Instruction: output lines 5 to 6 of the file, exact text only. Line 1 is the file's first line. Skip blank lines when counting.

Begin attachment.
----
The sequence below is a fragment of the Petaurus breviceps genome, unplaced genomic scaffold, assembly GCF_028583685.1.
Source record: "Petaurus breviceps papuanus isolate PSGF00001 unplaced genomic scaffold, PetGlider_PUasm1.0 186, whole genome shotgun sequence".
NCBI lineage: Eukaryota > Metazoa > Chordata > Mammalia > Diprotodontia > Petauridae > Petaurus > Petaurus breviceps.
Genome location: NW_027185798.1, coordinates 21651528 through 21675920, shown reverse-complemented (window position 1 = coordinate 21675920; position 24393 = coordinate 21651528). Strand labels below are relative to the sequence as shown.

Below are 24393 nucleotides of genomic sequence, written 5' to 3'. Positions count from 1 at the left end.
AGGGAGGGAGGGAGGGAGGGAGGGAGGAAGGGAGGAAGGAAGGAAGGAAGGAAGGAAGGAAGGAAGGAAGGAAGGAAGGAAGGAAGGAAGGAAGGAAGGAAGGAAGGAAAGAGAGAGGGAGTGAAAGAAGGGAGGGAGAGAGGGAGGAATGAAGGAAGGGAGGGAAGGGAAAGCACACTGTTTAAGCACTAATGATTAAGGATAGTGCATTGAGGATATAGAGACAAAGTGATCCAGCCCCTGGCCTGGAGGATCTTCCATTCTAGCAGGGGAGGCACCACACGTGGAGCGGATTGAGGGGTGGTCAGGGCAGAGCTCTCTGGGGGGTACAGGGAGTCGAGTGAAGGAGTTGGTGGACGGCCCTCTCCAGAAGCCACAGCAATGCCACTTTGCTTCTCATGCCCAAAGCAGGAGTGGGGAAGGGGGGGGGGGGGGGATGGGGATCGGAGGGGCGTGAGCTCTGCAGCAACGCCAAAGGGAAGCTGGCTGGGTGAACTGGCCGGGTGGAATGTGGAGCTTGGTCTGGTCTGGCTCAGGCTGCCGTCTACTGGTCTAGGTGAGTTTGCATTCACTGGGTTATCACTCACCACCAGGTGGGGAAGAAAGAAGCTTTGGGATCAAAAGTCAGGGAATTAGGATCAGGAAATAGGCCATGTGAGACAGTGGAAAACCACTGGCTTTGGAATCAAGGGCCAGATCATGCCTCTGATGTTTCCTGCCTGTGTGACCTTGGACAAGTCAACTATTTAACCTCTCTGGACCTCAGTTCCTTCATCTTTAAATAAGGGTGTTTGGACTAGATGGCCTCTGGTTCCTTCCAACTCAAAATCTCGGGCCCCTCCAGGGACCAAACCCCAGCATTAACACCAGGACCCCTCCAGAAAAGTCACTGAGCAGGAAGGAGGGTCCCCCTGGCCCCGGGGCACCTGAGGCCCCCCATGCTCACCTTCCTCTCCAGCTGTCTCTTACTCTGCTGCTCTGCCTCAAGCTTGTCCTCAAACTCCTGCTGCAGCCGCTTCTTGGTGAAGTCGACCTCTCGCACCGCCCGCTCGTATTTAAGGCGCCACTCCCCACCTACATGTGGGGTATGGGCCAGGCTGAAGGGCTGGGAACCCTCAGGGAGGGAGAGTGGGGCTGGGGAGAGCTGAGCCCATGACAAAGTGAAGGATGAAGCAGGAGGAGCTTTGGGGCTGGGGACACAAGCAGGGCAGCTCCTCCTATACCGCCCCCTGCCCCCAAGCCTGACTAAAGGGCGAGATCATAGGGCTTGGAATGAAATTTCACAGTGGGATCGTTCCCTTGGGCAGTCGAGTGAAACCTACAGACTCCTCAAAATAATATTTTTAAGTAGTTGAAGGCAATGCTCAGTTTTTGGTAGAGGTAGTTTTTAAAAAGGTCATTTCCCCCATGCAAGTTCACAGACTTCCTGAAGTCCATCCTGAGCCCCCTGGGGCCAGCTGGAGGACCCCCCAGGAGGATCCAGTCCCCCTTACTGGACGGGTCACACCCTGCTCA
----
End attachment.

Below are 24393 nucleotides of genomic sequence, written 5' to 3'. Positions count from 1 at the left end.
AGGGAGGGAGGGAGGGAGGGAGGGAGGAAGGGAGGAAGGAAGGAAGGAAGGAAGGAAGGAAGGAAGGAAGGAAGGAAGGAAGGAAGGAAGGAAGGAAGGAAGGAAGGAAAGAGAGAGGGAGTGAAAGAAGGGAGGGAGAGAGGGAGGAATGAAGGAAGGGAGGGAAGGGAAAGCACACTGTTTAAGCACTAATGATTAAGGATAGTGCATTGAGGATATAGAGACAAAGTGATCCAGCCCCTGGCCTGGAGGATCTTCCATTCTAGCAGGGGAGGCACCACACGTGGAGCGGATTGAGGGGTGGTCAGGGCAGAGCTCTCTGGGGGGTACAGGGAGTCGAGTGAAGGAGTTGGTGGACGGCCCTCTCCAGAAGCCACAGCAATGCCACTTTGCTTCTCATGCCCAAAGCAGGAGTGGGGAAGGGGGGGGGGGGGGGATGGGGATCGGAGGGGCGTGAGCTCTGCAGCAACGCCAAAGGGAAGCTGGCTGGGTGAACTGGCCGGGTGGAATGTGGAGCTTGGTCTGGTCTGGCTCAGGCTGCCGTCTACTGGTCTAGGTGAGTTTGCATTCACTGGGTTATCACTCACCACCAGGTGGGGAAGAAAGAAGCTTTGGGATCAAAAGTCAGGGAATTAGGATCAGGAAATAGGCCATGTGAGACAGTGGAAAACCACTGGCTTTGGAATCAAGGGCCAGATCATGCCTCTGATGTTTCCTGCCTGTGTGACCTTGGACAAGTCAACTATTTAACCTCTCTGGACCTCAGTTCCTTCATCTTTAAATAAGGGTGTTTGGACTAGATGGCCTCTGGTTCCTTCCAACTCAAAATCTCGGGCCCCTCCAGGGACCAAACCCCAGCATTAACACCAGGACCCCTCCAGAAAAGTCACTGAGCAGGAAGGAGGGTCCCCCTGGCCCCGGGGCACCTGAGGCCCCCCATGCTCACCTTCCTCTCCAGCTGTCTCTTACTCTGCTGCTCTGCCTCAAGCTTGTCCTCAAACTCCTGCTGCAGCCGCTTCTTGGTGAAGTCGACCTCTCGCACCGCCCGCTCGTATTTAAGGCGCCACTCCCCACCTACATGTGGGGTATGGGCCAGGCTGAAGGGCTGGGAACCCTCAGGGAGGGAGAGTGGGGCTGGGGAGAGCTGAGCCCATGACAAAGTGAAGGATGAAGCAGGAGGAGCTTTGGGGCTGGGGACACAAGCAGGGCAGCTCCTCCTATACCGCCCCCTGCCCCCAAGCCTGACTAAAGGGCGAGATCATAGGGCTTGGAATGAAATTTCACAGTGGGATCGTTCCCTTGGGCAGTCGAGTGAAACCTACAGACTCCTCAAAATAATATTTTTAAGTAGTTGAAGGCAATGCTCAGTTTTTGGTAGAGGTAGTTTTTAAAAAGGTCATTTCCCCCATGCAAGTTCACAGACTTCCTGAAGTCCATCCTGAGCCCCCTGGGGCCAGCTGGAGGACCCCCCAGGAGGATCCAGTCCCCCTTACTGGACGGGTCACACCCTGCTCA